Monday, November 11, 2013

Economic outlook and securities market sentiment are murky at present

Wilbur Ross, the billionaire investor in struggling industries, recently raised $100 million to buy four "Ultramax" ships, massive freighters with special loading equipment that allows effective use in smaller less sophisticated harbors and that deliver huge amounts of commodities, whether industrial materials or food commodities.  He has an option to order four more of these Chinese made vessels.  That is certainly a positive bet on both world economic growth and especially emerging markets.

For the U.S. and Europe that growth outlook is not as clear as this emerging markets play is to Ross.  The U.S. has aggressively used monetary policy to preserve stability and raise employment levels.  The question is whether they have used all of the arrows in their quiver with this solution and if pulled back what would happen.  From this perspective, it always seems like the Fed comes up with another new maneuver when necessary, but ultimately there is an end point to that.  When that time comes, what happens?

Fiscal policy has not been used aggressively.  The type of infrastructure spending or investment in research and development in many areas that would be a boost to the economy is not something that can get through the Congress without painful cuts to programs that benefit the poor and the elderly.  Some of these have already been made, most significantly the no interest rate policy environment that gives prudent elderly savers no return on their savings while shadow inflation definitely exists, especially on anything related to healthcare for them and education for their children and grandchildren.  At the same time the value of their homes, always assumed to be a nest egg, has diminished.

Members of Congress who support the no fiscal stimulus trade-off, almost all Republicans and most ardently those who identify with the Tea Party, use an incredibly flawed and simplistic metaphor to explain their case.  They say, as a paraphrase of them all, "families sit around the kitchen table and must balance their budgets so why shouldn't the government be held to that standard".  Are these entitled Fox news folks unaware that American consumer prosperity was built on the acceptance of debt, whether home mortgages of 15-30 year length, car loans of up to 6 year terms, and student loans with generally 10 year payoffs.  While these products were certainly abused by some in the lead up to the Great Recession, they remain fundamental to the growth of the consumer economy.   The country is no different.  It needs fiscal stimulus for short term jobs and long term viability of infrastructure compared to what is being built in many other countries.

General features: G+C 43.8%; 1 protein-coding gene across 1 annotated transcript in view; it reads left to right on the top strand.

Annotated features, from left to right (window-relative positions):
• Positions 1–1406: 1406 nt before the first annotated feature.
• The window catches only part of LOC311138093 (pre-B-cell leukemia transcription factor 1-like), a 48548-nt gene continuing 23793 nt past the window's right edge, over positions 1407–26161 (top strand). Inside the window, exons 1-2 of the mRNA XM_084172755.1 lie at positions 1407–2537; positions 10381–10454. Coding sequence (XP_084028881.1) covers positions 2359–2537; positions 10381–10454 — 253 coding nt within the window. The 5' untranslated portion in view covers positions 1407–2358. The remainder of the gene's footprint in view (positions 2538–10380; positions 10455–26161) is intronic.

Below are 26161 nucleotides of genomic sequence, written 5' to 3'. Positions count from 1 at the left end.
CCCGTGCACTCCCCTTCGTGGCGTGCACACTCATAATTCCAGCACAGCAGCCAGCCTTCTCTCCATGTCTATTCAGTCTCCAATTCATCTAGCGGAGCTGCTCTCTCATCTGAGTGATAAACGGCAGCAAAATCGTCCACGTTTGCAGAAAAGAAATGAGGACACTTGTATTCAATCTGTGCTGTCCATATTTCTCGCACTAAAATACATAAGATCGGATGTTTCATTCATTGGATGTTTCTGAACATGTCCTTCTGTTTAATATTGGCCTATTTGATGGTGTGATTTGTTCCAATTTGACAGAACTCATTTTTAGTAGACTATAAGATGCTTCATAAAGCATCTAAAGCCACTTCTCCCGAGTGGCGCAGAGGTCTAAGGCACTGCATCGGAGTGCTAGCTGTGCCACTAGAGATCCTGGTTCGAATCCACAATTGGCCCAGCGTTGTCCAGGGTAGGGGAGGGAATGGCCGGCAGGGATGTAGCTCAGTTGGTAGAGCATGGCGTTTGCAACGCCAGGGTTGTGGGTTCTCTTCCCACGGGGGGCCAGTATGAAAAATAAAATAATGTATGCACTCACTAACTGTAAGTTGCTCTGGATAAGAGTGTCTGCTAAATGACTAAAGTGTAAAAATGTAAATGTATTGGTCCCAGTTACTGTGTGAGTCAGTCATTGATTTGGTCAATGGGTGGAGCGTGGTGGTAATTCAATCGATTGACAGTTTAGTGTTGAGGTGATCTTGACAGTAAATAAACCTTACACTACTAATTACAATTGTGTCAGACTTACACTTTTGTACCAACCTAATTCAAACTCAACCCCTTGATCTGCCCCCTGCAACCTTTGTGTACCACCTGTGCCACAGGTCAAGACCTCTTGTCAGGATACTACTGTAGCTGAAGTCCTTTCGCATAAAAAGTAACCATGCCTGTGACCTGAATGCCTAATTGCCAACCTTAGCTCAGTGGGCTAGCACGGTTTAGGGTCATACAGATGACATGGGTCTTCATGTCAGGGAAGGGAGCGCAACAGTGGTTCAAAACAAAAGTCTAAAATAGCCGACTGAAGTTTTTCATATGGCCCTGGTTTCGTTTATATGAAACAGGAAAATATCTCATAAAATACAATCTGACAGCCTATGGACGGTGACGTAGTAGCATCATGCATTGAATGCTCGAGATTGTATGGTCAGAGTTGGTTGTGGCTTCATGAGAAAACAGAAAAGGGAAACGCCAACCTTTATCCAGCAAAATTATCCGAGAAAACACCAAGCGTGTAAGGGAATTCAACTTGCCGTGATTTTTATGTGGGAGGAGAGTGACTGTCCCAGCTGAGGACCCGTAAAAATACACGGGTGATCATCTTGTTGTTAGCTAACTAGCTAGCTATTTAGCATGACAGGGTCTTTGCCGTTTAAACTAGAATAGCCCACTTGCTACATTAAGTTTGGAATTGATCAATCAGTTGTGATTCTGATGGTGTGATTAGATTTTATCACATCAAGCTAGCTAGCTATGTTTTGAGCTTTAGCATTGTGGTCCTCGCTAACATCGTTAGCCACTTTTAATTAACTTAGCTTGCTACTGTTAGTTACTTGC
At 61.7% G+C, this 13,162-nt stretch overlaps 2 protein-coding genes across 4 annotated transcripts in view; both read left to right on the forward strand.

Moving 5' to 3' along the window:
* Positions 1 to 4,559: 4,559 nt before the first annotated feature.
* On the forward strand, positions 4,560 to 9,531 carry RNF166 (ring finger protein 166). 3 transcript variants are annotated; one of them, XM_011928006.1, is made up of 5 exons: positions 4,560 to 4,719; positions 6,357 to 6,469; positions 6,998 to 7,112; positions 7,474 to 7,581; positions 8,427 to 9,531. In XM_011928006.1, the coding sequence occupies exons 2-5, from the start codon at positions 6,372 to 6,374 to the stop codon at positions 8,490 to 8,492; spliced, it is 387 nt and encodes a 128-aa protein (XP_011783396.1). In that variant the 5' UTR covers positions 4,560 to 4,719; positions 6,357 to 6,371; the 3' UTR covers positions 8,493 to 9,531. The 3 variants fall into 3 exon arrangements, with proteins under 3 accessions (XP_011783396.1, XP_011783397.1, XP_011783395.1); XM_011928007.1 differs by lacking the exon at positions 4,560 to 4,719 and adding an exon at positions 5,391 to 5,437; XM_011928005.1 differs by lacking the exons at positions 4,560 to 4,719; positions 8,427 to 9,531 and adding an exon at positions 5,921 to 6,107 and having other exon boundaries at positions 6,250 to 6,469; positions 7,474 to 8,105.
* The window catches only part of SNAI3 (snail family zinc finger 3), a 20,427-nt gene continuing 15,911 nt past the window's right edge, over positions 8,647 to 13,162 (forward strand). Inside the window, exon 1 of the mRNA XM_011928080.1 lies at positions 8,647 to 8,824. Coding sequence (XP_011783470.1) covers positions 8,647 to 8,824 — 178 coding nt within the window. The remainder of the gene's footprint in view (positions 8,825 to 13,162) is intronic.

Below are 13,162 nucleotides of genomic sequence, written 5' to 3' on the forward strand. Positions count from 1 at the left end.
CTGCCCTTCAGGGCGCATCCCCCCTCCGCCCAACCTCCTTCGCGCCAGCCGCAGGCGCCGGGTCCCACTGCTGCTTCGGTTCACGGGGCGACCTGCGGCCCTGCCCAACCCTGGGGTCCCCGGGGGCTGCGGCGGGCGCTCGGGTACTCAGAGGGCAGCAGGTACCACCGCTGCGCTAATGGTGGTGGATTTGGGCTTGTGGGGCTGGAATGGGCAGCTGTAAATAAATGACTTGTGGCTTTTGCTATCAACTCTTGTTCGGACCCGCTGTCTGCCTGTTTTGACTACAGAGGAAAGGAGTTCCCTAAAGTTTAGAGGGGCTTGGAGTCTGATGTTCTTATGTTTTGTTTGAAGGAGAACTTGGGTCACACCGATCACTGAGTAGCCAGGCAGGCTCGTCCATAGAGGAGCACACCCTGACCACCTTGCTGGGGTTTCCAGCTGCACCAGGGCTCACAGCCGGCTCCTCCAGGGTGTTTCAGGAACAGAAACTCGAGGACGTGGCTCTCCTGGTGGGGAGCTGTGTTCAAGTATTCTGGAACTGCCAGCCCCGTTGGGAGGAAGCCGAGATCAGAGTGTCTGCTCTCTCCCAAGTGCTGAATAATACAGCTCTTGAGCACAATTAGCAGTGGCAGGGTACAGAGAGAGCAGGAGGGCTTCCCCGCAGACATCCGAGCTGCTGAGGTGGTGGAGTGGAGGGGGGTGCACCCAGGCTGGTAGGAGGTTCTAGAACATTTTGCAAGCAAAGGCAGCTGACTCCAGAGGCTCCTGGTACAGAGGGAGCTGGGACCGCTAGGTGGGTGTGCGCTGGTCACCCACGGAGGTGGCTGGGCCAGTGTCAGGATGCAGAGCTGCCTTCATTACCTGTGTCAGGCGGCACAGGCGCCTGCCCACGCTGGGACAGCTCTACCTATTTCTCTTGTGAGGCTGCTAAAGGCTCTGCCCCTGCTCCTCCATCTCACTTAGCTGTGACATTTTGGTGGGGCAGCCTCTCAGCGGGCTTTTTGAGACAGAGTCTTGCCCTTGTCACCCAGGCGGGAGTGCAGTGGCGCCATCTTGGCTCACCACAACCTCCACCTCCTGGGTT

The unemployment dilemma is beginning to seem permanent.  As has been written about everywhere, technology has led to a structural change in the U.S. economy that is ongoing.  Job training is not a quick answer.  Consumer spending is relatively healthy compared to few years ago but it is by no means robust and is definitely being held up by the wealthy who have been beneficiaries of strong financial markets.  What if those markets take a break?

With an almost completely dysfunctional Congress, an insular President, a new Fed Chairman on the way(which is not necessarily a negative but does add uncertainty), the U.S. stock market continues to edge up but not due to any seismic shift  into equities from other asset classes as has been predicted by many for the last two years.  According to Sanford Bernstein research there is no evidence of this oft-predicted phenomenon.  It sometimes seems that the stock market is just trading with itself, and any unexpected negative event could lead to a significant tumble.  That is not in any way expected here this year, but 2014 may be a year when caution will at some point be important, or a necessity.

Just looking on from the sidelines here,  we are watching what's already invested and looking for opportunities always and feeling cautious.  Those successful new opportunities seem to be getter more and more short term.  The longer term investments in companies with strong balance sheets and leading market positions have already been made but more could be added.  I am not sure that now is the time.

Going back to the title of this comment, the U.S. equity market outlook over the medium term is murky.


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